Is social media added to a learning platform the answer to promoting informal and social learning in the enterprise?
To address these trends and take advantage of the new capabilities that social computing and social networks can bring to learning, SkillSoft’s Books24×7 division introduced inGenius. It enables social learning by extending the value of expert information and infusing it with the knowledge and expertise of an organization’s own employees. Unlike many stand-alone social networking applications, inGenius is built on SkillSoft’s Books24×7 on demand content collections containing more than 25,000 titles — digital books from leading publishers, analyst research reports, and white papers — as well as 1,300 videos of thought leaders and practitioners.
SkillSoft says they realize that learning has become more social and the interest in peer learning has increased. This is the right decision, within the constraints of SkillSoft’s technology platform and current business model. We can’t expect incumbents to just cast away their cash cows. The question is whether it is enough to give a significant organizational performance advantage. The model of having conversations around social objects, such as books, can work well in an organization that values and encourages reading and discussions. This model worked in the past with Company Command.
In A Framework for Social Learning in Enterprise I wrote:
Our workplaces are becoming interconnected because technology has enabled communication networks on a worldwide scale. This means that systemic changes are sensed almost immediately. Reaction times and feedback loops have to get faster and more effective. We need to know who to ask for advice right now but that requires a level of trust and trusted relationships take time to nurture. Our default action is to turn to our friends and trusted colleagues; those people with whom we’ve shared experiences. Therefore, we need to share more of our work experiences in order to grow those trusted networks. This is social learning and it is critical for networked organizational effectiveness.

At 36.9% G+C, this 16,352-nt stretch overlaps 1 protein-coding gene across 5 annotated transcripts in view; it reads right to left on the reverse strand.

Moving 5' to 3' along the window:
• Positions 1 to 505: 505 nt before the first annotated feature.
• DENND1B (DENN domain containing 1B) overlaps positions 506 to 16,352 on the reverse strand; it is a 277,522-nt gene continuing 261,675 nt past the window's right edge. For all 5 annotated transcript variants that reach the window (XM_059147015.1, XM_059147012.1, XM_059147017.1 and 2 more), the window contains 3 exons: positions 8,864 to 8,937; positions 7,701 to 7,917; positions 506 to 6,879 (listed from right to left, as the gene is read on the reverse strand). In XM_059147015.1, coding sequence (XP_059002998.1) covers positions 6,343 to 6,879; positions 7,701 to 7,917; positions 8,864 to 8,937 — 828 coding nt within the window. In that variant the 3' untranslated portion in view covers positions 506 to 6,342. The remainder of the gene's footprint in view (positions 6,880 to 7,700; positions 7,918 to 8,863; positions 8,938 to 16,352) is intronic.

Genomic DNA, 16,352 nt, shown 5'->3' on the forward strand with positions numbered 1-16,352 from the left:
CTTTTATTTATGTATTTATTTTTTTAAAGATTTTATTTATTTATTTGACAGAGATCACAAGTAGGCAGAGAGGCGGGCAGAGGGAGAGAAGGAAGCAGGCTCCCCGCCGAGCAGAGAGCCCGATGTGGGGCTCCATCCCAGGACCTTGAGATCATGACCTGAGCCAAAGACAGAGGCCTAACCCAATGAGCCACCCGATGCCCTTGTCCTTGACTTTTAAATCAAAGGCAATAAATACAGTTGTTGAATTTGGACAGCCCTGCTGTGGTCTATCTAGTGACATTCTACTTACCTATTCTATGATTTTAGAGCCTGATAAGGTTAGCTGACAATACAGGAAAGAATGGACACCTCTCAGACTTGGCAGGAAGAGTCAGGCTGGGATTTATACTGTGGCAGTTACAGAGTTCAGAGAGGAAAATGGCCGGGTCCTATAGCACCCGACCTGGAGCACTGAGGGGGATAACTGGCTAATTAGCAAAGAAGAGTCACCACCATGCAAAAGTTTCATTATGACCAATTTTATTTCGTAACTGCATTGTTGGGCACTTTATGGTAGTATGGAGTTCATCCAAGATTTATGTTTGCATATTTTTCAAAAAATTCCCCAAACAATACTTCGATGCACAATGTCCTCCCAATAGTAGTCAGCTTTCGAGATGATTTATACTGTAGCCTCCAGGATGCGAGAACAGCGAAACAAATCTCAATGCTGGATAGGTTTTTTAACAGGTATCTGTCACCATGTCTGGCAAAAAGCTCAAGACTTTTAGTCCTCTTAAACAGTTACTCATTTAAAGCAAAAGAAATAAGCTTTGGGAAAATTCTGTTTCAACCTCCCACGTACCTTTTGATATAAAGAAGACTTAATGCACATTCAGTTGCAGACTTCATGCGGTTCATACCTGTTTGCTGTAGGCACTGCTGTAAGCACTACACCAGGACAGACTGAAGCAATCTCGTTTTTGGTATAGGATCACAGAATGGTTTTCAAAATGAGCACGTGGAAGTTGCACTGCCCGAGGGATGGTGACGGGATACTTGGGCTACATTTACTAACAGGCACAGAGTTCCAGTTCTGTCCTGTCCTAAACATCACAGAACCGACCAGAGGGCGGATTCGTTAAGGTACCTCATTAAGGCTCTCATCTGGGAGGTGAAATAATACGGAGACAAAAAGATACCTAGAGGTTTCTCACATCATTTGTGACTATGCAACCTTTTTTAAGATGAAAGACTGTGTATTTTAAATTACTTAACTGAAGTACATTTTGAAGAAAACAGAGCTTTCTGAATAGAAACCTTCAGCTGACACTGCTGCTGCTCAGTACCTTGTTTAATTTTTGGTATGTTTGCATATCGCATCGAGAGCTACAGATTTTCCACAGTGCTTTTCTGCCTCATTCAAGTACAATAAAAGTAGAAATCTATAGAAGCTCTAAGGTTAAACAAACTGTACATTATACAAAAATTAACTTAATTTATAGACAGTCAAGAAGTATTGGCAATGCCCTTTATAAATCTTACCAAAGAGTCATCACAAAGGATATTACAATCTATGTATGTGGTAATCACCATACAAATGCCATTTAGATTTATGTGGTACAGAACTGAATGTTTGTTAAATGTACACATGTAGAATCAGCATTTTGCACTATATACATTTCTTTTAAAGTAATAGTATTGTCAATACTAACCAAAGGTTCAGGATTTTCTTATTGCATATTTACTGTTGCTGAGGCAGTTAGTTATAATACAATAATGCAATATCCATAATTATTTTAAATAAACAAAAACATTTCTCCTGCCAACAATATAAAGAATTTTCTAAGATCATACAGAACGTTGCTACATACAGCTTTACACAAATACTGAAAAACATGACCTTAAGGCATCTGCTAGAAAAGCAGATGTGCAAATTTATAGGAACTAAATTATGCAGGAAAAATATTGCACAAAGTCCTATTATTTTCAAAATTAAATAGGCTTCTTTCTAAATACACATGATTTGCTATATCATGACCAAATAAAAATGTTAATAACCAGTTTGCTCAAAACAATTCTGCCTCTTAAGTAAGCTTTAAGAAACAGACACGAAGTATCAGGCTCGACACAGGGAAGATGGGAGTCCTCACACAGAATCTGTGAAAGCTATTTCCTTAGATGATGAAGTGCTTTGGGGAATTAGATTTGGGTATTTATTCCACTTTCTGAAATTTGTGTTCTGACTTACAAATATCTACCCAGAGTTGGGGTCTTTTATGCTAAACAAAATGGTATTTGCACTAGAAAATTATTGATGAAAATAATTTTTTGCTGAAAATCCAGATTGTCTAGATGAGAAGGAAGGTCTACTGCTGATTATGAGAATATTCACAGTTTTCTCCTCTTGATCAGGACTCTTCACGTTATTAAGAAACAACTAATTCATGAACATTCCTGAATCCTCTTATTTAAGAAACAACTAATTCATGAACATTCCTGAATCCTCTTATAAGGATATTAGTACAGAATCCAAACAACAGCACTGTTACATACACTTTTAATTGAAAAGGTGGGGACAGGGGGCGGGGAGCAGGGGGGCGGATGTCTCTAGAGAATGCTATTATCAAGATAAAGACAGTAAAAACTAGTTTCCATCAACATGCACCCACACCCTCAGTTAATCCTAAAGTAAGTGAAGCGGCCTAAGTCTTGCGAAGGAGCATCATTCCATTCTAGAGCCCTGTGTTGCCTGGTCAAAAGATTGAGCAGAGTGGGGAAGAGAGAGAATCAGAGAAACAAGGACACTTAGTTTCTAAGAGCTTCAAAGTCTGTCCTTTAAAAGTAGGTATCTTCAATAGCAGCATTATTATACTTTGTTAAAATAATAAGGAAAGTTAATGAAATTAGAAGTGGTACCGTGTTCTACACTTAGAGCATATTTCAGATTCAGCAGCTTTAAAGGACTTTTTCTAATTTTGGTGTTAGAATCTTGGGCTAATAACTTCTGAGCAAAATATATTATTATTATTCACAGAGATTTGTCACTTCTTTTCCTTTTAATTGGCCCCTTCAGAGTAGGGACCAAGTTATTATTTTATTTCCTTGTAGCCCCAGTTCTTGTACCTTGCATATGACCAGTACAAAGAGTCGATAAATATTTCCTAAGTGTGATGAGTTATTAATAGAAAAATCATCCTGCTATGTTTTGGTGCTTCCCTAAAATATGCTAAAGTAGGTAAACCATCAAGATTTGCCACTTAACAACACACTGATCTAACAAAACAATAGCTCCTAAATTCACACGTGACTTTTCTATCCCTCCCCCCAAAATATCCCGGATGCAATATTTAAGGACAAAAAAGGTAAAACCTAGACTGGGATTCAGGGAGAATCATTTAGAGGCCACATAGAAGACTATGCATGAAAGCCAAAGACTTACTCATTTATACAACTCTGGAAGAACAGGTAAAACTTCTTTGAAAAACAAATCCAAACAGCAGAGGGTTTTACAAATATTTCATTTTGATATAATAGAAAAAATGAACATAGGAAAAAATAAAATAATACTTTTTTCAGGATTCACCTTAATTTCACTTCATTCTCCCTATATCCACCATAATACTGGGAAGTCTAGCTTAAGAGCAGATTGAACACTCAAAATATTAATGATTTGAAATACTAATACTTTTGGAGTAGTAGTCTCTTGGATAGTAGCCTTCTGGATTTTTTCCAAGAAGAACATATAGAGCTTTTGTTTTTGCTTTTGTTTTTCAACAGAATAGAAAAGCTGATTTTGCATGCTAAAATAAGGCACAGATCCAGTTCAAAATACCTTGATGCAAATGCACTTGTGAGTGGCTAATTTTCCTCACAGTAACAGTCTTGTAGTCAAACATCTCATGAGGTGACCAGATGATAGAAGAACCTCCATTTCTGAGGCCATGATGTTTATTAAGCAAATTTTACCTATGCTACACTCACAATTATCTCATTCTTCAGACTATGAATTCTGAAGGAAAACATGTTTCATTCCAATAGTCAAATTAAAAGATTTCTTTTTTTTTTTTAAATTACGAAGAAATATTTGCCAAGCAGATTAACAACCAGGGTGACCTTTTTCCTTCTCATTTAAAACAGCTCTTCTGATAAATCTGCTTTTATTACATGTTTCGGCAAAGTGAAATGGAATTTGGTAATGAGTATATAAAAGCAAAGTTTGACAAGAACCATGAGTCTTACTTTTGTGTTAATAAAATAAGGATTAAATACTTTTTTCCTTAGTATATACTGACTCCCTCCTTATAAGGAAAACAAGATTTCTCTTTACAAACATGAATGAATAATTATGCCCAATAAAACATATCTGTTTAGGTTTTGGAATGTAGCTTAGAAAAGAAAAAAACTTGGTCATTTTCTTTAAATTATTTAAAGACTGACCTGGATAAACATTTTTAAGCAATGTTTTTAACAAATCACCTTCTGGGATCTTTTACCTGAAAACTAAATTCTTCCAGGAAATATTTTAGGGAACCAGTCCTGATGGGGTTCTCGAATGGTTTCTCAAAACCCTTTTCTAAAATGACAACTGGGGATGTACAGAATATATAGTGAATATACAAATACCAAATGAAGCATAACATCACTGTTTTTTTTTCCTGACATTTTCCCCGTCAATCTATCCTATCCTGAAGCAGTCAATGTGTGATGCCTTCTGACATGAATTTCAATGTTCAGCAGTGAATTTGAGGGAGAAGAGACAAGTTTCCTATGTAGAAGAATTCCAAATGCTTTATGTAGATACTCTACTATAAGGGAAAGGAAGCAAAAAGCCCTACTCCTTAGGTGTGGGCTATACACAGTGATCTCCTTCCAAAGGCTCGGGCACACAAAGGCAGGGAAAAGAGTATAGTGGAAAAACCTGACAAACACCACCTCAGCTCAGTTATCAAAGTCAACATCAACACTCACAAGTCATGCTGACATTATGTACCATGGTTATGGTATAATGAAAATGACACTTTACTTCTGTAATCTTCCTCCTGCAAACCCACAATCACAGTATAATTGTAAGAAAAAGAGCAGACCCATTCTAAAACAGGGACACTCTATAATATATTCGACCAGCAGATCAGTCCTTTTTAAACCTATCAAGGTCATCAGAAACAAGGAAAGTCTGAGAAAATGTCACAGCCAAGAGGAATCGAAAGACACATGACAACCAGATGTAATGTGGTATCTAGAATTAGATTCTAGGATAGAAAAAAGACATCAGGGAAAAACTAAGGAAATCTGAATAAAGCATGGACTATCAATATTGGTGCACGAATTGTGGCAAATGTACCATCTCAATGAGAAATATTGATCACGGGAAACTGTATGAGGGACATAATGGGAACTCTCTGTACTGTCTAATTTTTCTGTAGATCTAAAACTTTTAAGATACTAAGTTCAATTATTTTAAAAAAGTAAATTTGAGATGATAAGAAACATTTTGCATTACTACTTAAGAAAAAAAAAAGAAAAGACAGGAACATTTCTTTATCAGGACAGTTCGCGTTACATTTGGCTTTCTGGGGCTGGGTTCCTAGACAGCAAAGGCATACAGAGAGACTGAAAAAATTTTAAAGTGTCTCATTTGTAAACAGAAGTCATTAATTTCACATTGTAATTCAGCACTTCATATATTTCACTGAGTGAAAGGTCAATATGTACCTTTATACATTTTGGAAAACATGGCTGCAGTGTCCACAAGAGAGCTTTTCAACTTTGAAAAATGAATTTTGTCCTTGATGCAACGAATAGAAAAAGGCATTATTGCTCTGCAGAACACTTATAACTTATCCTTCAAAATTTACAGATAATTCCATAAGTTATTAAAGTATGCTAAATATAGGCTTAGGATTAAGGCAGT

While social media additions to legacy systems are an advancement, I think they are not enough. Learning and working must be embedded in the work flow. The SkillSoft example, one of the bettter ones in the industry that I have seen, encourages conversations, but these conversations are still divorced from the necessary daily work of collaboration. Knowledge has to be applied, so we have to stop this industrial separation of learning and working. We need systems that help get the work done. As our work environments become more complex, we need to:
- make sense of constantly changing and growing information flows;
- share tacit knowledge and use it to …
- develop emergent practices together (especially barely repeatable processes).